Thursday, December 8, 2011

Assassin’s Creed: Revelations


Hey look, if you’re going to make a by-the-book game, then I am going to write a by-the-book look at it. With bullet points.

  • Pacing problems: the Desmond plot is urgent while the Ezio plot is languorous. The game works better when you feel like you need to explore the ancient memories while Desmond poopsocks in the Animus because otherwise why are you reliving an ancient male power fantasy when you are actually dying?

  • Plot problems: Not really “about” Ezio or even Altair. It’s about filling in a few blanks and spending some time on the Apple of Eden subplot instead of cramming said subplot into the last five minutes of the third act.
    • The more we learn about these crazy time-travelling aliens, the dumber they seem. “Fragmentation of society due to the massive unchecked power of the Apple” would have been a lot more thematically appropriate than “unstoppable natural disaster”. 
    • Even the Ezio plot didn’t have the elaborate conspiracies and double-crosses I’ve come to expect. Instead it was, “Hey, grab six Macguffins. Now here is a bad guy. The end.”
    • Actually, it’s not really fair to say that the plot is about filling in the alien subplot. It’s also about the philosophical battle between the Templars and Assassins. Ezio kills a man who turns out to be innocent. Altair deals with the corruption of a friend. Desmond has just killed his mentor and almost-girlfriend. The Templars, in contrast, claim to be seeking knowledge. They fight in self-defense against the Assassins who invaded their city. The Templars aren’t all good, of course, but neither are they entirely in the wrong this time around. It’s like Ezio’s age has tempered the message of the series. It’s no longer “Templars Bad, Assassins Good”. It’s “Who Do You Trust With The Apple?”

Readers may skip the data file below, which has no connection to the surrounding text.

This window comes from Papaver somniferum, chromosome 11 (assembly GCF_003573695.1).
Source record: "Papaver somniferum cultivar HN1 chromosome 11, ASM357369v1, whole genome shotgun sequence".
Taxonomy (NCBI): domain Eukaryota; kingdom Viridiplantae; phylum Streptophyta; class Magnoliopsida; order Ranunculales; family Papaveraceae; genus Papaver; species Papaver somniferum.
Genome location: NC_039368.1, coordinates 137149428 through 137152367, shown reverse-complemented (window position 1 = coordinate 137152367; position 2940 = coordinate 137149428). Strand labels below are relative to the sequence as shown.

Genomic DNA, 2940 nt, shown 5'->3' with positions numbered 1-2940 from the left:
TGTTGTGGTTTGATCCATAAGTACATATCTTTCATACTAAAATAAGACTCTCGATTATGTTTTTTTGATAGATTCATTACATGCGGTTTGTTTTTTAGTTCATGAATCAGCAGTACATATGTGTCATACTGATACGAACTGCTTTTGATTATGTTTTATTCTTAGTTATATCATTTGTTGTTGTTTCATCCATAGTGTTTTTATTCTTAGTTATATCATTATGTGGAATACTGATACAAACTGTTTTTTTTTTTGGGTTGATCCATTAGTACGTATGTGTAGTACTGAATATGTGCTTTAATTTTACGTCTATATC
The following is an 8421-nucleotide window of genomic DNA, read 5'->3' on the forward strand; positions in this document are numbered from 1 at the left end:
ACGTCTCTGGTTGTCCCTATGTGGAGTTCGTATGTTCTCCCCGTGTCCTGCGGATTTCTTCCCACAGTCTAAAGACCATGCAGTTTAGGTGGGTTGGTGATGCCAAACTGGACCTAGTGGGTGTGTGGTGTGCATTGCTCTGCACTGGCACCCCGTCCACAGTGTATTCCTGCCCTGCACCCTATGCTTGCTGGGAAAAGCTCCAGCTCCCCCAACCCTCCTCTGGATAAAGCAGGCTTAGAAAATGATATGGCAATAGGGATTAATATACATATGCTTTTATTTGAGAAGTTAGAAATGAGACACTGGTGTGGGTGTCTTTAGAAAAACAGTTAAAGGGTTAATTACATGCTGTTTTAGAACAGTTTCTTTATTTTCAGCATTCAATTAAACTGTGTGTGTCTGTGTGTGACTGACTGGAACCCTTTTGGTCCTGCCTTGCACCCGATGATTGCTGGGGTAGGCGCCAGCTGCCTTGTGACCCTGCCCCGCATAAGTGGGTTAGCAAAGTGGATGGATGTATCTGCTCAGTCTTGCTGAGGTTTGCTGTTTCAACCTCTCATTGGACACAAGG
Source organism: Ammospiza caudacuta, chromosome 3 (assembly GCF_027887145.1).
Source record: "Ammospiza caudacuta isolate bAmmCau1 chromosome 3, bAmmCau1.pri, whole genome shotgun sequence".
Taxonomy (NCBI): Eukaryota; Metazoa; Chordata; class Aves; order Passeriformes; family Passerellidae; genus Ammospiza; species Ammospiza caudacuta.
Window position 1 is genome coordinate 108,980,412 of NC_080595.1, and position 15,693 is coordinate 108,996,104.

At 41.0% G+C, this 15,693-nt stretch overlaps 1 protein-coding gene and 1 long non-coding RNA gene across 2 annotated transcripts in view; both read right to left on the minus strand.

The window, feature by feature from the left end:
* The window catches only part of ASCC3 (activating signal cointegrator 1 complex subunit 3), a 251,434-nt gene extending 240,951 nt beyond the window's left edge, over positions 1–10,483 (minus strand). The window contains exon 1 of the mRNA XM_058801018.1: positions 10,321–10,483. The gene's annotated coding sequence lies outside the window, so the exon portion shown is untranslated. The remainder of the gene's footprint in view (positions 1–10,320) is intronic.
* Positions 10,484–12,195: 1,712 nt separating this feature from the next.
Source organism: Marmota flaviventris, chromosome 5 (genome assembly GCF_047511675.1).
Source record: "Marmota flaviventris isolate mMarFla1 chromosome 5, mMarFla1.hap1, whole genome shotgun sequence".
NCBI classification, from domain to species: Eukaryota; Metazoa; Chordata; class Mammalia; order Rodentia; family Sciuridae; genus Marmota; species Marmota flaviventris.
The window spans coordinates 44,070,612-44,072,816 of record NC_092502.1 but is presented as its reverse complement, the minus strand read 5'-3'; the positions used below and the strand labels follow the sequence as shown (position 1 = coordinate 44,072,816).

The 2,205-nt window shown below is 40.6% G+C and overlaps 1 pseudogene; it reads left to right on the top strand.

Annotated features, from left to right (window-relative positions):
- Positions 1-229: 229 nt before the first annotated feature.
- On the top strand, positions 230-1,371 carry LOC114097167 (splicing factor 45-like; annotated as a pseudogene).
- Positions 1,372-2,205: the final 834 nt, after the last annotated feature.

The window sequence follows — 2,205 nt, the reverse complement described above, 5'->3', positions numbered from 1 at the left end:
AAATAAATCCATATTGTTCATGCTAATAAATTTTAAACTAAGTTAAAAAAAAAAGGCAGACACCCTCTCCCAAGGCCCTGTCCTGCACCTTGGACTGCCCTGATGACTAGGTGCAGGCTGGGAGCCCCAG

• Mission structure: I really enjoyed the missions where you had to hold down forward and A, almost as much as I enjoyed the missions where you didn’t have to do anything except walk up to a person and put down the controller.
    • There was ONE infiltration-and-assassination mission. That’s ridiculous.
    • The game has a ton of trouble sticking to its core strengths. It’s not that additional systems are diluting the experience, it’s that for a game about assassination, there were an awful lot of horse carriage chases and walk-and-talks.
    • The Desmond scenes really illustrate this perfectly. The Animus “island”, which I suppose is a poorly explored, clichéd metaphor for “the ocean of the unconscious”, has none of the climb-and-explore game-play AC is known for. The Desmond missions are a first-person jumping puzzle game.
      • Which I don’t even. I got turned around so many times that I lost sight of where I was supposed to go, and I didn’t have any access to any of the tools I would normally have in an AC game (like a minimap or eagle vision) to help me out. It was abstract for the sake of being abstract. Desmond’s whining retcons* about how he didn’t listen to his mommy and daddy doesn’t exactly inspire confidence in his moral fiber. I ended up rage-quitting** the second puzzle just so I could get on with my life.